A point to consider regarding the Hippocampus and Entorhinal cortex: It is common to attribute spatial processing to this area. The discovery of place and grid cells has biased many to think that this is where this sort of representation is processed.
It is tempting to think that the cognitive map resides there.
I suggest that you take a more nuanced view of the relationship of these areas and spatial processing.
Patient HM continued to have the cognitive ability to process spatial concepts even though he had lost the ability to form new memories. You would think that the loss of the “cognitive map processor” or “spatial processor” would cripple these capabilities if this were true.
We should note that H.M. did particularly well on such timed tasks as the Block-Design subtest of the Wechsler Scale, or Milner’s version of Hebb’s triangular-blocks task (HEBB , p. 278 ; MILNER ). His success on these tests clearly indicates that spatial relationships as such cause him little trouble.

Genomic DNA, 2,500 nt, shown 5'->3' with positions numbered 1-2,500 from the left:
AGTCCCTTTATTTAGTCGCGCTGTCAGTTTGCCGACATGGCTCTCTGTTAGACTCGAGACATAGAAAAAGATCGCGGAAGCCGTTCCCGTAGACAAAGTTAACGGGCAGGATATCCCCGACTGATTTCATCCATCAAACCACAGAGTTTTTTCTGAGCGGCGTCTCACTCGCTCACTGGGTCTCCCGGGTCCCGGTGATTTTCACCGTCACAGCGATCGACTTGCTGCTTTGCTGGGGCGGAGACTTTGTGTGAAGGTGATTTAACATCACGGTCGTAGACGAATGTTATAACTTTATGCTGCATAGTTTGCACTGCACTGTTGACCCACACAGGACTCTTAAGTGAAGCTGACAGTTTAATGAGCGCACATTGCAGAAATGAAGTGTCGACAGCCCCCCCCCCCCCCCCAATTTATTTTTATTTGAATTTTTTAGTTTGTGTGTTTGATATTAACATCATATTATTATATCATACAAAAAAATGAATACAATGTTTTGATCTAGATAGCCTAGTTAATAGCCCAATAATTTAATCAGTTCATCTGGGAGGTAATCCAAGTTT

See some of the details here:
I offer that this has been an area where this representation has been observed but the rest of the cortex is also processing the same information. As I have posted elsewhere in this forum (here and here), I think that the HC/EC complex is important for short term (~one day) storage of this information. I also think that this is where experience interacts with emotional coloring from the amygdala to form valuation of objects and events.
The general spatial processing task is performed in the cortex, likely distributed over the temporal and parietal lobes.